A semantic layer lets organizations connect data warehouses, data lakes, and data lakehouses to an existing data ecosystem to ensure their continued relevance now and in the future.
Data warehouses, data lakes, and data lakehouses are arguably the most popular methods of integrating data today. They’re older, current, and newer integration approaches—respectively—for running analytics and applications across all enterprise data. Using a semantic layer to connect them to the rest of the data ecosystem in the cloud, on-premises, and at the edge ensures their continued relevance now and in the future.
Why? Data warehouses rely on transformations to integrate schema across sources. Data lakes enable organizations to store all data together in a single repository, regardless of format or structure variation. Data lakehouses combine the low-cost storage of the latter with the data modeling capabilities of the former.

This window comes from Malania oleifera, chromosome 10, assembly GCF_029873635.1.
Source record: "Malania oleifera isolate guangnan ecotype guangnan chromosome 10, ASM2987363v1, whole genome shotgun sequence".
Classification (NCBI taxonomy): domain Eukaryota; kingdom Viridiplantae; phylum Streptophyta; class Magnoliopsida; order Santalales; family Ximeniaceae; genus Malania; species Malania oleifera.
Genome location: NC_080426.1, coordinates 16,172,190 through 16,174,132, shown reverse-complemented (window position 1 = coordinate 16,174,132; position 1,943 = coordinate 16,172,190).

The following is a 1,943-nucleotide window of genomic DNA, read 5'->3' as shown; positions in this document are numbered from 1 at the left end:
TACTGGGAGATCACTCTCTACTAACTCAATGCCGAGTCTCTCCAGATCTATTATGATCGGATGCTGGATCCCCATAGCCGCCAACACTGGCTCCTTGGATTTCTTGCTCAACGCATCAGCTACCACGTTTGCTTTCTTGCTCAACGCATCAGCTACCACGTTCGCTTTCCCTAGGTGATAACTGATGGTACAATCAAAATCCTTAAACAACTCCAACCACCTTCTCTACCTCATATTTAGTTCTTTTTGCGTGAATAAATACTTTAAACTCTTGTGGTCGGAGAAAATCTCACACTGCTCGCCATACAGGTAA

Although each approach has pros and cons for enabling organizations to leverage analytics to solve business problems and create competitive advantage, they’re all based on the same basic data management method of collocating data at the storage layer. Such physical consolidation requires moving data with predominantly batch replication processes that are rigid and oftentimes brittle.
But there’s now a superior approach to traditional data management called data fabric that enables organizations to avoid endlessly replicating data for integrations. A data fabric allows organizations to integrate data at the computational layer, instead of the physical storage layer, with a semantic graph layer connecting, rather than collocating, all sources. Data never moves unless it is required for business processes.
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